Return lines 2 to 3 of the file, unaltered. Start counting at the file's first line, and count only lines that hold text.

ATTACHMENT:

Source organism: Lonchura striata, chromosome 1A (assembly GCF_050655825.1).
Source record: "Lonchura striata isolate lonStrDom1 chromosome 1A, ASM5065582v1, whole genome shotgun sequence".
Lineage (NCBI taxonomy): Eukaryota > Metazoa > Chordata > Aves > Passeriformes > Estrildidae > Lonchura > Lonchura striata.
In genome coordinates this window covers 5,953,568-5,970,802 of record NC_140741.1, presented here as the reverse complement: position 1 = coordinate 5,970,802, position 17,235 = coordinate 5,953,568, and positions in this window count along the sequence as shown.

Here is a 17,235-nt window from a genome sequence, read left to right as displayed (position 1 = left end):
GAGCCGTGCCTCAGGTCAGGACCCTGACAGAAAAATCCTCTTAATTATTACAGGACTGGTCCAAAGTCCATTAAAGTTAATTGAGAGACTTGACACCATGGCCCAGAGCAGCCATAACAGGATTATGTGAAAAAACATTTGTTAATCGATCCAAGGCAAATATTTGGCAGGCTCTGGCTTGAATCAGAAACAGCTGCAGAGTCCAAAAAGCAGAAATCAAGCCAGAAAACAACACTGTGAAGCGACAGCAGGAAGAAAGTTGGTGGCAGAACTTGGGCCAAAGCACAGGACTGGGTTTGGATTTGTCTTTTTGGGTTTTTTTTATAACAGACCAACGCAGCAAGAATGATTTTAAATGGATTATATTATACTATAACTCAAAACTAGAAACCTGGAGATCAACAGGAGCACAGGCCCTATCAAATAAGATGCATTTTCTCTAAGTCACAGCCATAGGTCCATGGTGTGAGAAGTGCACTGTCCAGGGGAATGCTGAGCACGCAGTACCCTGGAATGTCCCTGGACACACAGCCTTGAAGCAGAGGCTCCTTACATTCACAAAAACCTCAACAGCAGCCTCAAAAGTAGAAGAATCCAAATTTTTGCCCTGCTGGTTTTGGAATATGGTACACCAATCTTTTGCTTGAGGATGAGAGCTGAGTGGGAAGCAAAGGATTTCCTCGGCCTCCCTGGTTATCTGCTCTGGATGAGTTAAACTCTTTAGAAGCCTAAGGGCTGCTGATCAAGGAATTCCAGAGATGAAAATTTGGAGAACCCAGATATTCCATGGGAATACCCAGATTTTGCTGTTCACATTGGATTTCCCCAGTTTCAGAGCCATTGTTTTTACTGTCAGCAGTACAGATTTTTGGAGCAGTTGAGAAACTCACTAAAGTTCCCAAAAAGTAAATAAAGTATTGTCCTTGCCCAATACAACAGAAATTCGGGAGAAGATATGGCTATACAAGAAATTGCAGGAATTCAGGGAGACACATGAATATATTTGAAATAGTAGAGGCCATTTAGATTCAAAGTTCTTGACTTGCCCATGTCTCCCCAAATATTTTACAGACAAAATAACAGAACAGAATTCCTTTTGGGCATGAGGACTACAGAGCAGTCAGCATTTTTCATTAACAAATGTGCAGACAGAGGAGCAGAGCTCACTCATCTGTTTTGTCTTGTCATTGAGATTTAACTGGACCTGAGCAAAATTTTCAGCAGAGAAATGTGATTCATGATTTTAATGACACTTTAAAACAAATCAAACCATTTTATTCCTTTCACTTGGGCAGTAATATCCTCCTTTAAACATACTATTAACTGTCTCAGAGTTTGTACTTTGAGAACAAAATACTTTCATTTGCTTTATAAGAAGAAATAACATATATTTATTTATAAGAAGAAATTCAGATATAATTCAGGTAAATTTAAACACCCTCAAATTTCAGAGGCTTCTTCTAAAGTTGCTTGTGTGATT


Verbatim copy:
Source record: "Lonchura striata isolate lonStrDom1 chromosome 1A, ASM5065582v1, whole genome shotgun sequence".
Lineage (NCBI taxonomy): Eukaryota > Metazoa > Chordata > Aves > Passeriformes > Estrildidae > Lonchura > Lonchura striata.